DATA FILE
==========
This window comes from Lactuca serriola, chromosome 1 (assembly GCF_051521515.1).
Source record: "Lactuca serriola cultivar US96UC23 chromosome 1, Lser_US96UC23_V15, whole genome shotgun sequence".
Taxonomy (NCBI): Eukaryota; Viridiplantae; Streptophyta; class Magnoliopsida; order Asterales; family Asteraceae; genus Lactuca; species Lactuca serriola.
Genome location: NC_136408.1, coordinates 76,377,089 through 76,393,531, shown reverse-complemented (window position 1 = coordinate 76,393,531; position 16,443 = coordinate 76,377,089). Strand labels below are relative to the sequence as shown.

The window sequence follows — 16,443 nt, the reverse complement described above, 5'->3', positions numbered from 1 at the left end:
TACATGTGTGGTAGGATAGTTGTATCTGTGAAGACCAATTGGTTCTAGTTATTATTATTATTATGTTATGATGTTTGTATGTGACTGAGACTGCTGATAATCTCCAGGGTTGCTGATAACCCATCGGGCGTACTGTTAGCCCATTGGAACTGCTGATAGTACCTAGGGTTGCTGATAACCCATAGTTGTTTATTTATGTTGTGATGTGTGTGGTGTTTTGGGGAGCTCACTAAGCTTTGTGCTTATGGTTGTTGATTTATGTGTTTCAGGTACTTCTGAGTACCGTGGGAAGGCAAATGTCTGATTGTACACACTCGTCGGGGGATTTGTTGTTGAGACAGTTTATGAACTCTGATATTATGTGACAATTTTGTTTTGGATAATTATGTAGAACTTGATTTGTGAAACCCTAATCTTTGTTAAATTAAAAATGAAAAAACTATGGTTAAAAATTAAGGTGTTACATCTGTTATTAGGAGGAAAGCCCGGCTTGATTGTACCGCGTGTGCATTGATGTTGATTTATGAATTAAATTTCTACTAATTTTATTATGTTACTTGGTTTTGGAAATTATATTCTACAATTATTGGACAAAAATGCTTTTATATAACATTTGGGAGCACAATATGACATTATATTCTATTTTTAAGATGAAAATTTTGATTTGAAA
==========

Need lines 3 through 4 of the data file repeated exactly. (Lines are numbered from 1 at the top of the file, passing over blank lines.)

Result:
Taxonomy (NCBI): Eukaryota; Viridiplantae; Streptophyta; class Magnoliopsida; order Asterales; family Asteraceae; genus Lactuca; species Lactuca serriola.
Genome location: NC_136408.1, coordinates 76,377,089 through 76,393,531, shown reverse-complemented (window position 1 = coordinate 76,393,531; position 16,443 = coordinate 76,377,089). Strand labels below are relative to the sequence as shown.